Another favorite tactic used by “kill buyers” is to show a group of mares with foals or weanlings and yearlings, by themselves, to bait the buyer trap.  After all, mares with foals and young horses directly appeal to everyone’s sense of protection, rescue and charity, except the “kill buyers,” who are in the business for the money and nothing more. In my opinion, they could care less about the poor horses who finds themselves in such a deplorable state.  In essence, they laugh all the way to the bank.  One way or another, “kill buyer’s” are going to be paid.  Either at the foreign slaughter horse plant or from the individuals bailing them out of the kill pen.

HORSE RESCUES: ARE THEY ANGELS ON THEIR SHOULDERS OR EVIL IN THEIR MIDST?

The law of physics states, “For every action, there’s an equal and opposite reaction.”  Such is the same with horse-rescue types. Horse Rescues comprise two distinct categories:  Legitimate and Fraudulent.”  

LEGITIMATE HORSE RESCUES:

The legitimate horse rescue is usually comprised of one of two categories: a Federal 501 (C) 3 Non-Profit or a State Non-Profit. The commonality for each is simple: To some degree, both receive a tax-exempt status. However, the public financial reporting and disclosure status is different. More specifically, the Federal 501 (C) 3 is required to report its financial status on the IRS 990 form, in conjunction with their annual filed tax return. A particular 501 (C) 3 Non-profit IRS 990 can readily be viewed on Guidestar.org.

Equally, each state-organized non-profit horse rescue is required to adhere to a particular state’s, public financial reporting and disclosure requirements.  To review a particular state’s non-profit public financial disclosure requirements, simply visit the state’s Secretary of State to ascertain public non-profit financial disclosure adherence laws. Legitimate horse rescues are actually “angels on their shoulders” who endure a lot of pain and suffering while rescuing abused, abandoned, unwanted or unaffordable horses.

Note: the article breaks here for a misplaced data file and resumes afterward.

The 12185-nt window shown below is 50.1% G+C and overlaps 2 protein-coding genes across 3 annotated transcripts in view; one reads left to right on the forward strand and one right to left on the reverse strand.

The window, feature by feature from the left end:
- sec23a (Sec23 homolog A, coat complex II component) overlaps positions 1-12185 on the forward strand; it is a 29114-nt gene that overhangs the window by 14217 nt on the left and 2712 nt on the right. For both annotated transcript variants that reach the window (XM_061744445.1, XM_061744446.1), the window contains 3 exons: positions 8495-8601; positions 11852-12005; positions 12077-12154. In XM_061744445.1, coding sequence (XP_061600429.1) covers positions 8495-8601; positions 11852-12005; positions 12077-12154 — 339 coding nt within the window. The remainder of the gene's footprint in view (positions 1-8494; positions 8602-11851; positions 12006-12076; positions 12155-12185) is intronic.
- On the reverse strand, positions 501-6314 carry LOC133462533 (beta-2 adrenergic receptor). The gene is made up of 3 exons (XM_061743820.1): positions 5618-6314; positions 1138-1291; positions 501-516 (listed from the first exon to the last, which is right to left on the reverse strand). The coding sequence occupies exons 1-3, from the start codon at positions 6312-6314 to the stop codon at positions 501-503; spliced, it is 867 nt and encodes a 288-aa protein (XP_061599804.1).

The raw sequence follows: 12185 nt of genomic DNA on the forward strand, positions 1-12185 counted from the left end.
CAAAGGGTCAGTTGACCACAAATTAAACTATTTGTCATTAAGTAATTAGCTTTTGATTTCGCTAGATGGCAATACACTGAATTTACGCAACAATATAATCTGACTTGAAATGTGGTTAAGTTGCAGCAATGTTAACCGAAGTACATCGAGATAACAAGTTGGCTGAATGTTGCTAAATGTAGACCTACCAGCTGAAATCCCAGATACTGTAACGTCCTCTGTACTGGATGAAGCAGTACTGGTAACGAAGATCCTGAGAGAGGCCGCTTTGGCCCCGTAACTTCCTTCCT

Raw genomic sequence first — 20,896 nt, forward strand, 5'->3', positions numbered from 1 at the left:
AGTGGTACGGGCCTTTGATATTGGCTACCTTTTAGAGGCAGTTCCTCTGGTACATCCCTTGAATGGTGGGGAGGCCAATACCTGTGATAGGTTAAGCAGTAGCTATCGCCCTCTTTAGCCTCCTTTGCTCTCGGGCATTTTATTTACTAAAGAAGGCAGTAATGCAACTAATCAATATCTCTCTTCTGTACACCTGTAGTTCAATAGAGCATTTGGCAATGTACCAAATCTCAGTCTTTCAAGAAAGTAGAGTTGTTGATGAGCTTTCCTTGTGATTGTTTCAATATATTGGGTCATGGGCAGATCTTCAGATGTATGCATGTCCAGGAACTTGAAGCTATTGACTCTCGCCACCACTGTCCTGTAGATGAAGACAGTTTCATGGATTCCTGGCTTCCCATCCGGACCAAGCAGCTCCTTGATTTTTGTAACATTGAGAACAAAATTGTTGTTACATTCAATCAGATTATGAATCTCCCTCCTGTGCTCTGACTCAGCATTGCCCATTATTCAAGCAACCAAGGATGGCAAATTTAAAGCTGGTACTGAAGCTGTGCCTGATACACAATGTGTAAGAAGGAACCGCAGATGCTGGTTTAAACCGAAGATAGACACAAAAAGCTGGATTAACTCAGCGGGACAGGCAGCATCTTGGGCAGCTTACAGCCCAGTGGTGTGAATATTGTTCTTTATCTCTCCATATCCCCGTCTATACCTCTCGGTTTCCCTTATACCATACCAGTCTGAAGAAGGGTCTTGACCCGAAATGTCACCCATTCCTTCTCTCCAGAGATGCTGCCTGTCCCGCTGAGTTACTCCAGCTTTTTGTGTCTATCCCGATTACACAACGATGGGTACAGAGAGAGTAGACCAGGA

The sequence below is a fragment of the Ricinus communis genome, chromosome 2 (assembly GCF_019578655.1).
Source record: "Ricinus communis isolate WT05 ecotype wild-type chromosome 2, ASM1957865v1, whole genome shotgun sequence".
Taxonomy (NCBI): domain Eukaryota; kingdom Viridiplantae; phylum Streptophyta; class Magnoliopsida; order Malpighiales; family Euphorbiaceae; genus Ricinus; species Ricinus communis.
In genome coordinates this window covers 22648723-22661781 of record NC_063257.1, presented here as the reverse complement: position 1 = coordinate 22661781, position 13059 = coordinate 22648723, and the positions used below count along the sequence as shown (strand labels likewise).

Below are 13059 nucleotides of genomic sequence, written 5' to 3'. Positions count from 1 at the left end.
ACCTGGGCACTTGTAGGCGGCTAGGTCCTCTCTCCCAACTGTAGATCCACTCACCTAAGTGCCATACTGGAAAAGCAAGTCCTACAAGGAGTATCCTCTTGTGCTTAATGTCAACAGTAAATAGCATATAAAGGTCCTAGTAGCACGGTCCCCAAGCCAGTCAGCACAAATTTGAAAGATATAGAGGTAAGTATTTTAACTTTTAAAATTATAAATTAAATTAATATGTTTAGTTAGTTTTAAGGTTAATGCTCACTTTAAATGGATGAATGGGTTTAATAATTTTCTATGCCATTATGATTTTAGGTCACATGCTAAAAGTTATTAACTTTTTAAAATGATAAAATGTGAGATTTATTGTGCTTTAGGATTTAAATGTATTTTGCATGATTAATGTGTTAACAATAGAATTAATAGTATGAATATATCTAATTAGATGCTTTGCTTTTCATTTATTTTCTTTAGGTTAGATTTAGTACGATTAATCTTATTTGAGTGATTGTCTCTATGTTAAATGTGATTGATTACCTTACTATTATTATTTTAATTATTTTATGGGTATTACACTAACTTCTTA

However, their devotion to the horses care and rehabilitation is unwavering.  Horse rescue operators endure long hours, arduous labor and, in some cases, very little, if no, pay for their efforts. Primarily, they do it for the love of the horse and the passion in their heart. In a litany of cases, the horse rescue owner is overwhelmed while dealing with rescued horses who are sick, abused or diseased horses requiring significant financial cash outlays for treatment, rehabilitation and recovery of the horses.  Once a horse is recovered, the owner of the rescue is left with the task of trying to re-home the horse. Statistics indicate that the largest hurdles for a rescued horse to overcome are psychological and physiological trauma caused by the abuse of unconscionable human interaction.

My research indicates that there’s only a few ways the horse rescue is able to sustain itself.  Private donations are: business donations, charging an adoption fee for rehoming a particular horse, charitable raffles, etc.  At the end of the day, if the horse rescue is blessed with a cash surplus the owner is allowed to take a salary for their timeless effort spent in the business but not a non-taxable profit. In order to acquire donations for the horse rescue, they need to advertise on a myriad of social-media platforms as well as other advertising sites. The key to running a legitimate horse rescue is absolute transparency, as required by law, in its business dealings with the general public.  

However, the horse rescue is limited in the types of disclosures they are required, by law, to make. My research indicated that the only types of disclosures a horse rescue are required to make, by law, are financial reportings derived from their annual tax return.  Other disclosures, such as: when a horse arrives, leaves and who adopted it, is not required as is opening up the horse rescue’s accounting books for general inspection. For example, the horse rescue’s financial accounting such as the chart of accounts, ledgers, balance sheets, etc., are closed, except on special occasions such as during an IRS audit, a state audit or an investigation with the issuance of a subpoena.  

The general public is not entitled to a general inspection of a horse rescue’s individual donations.  The exception to the foregoing, is predicated by specific state or federal statue requirement. However, the donor can request to view the horse rescue’s facility to observe how the facility looks and cares for the rescued horses in their care.  Most horse rescues readily accommodate the inquirer. My only personal experience with horse rescues happened during my Risk Analysis of the Rick and Sherri Brunzell “Dual Peppy Saga” in Colorado several years ago.  Two horse rescues that performed miraculously were:  Harmony Equine Center and Blue Rose Ranch.  Without their assistance, it’s very possible, none of the remaining rescued horses would have survived such a grizzly ordeal.

FRAUDULENT HORSE RESCUES: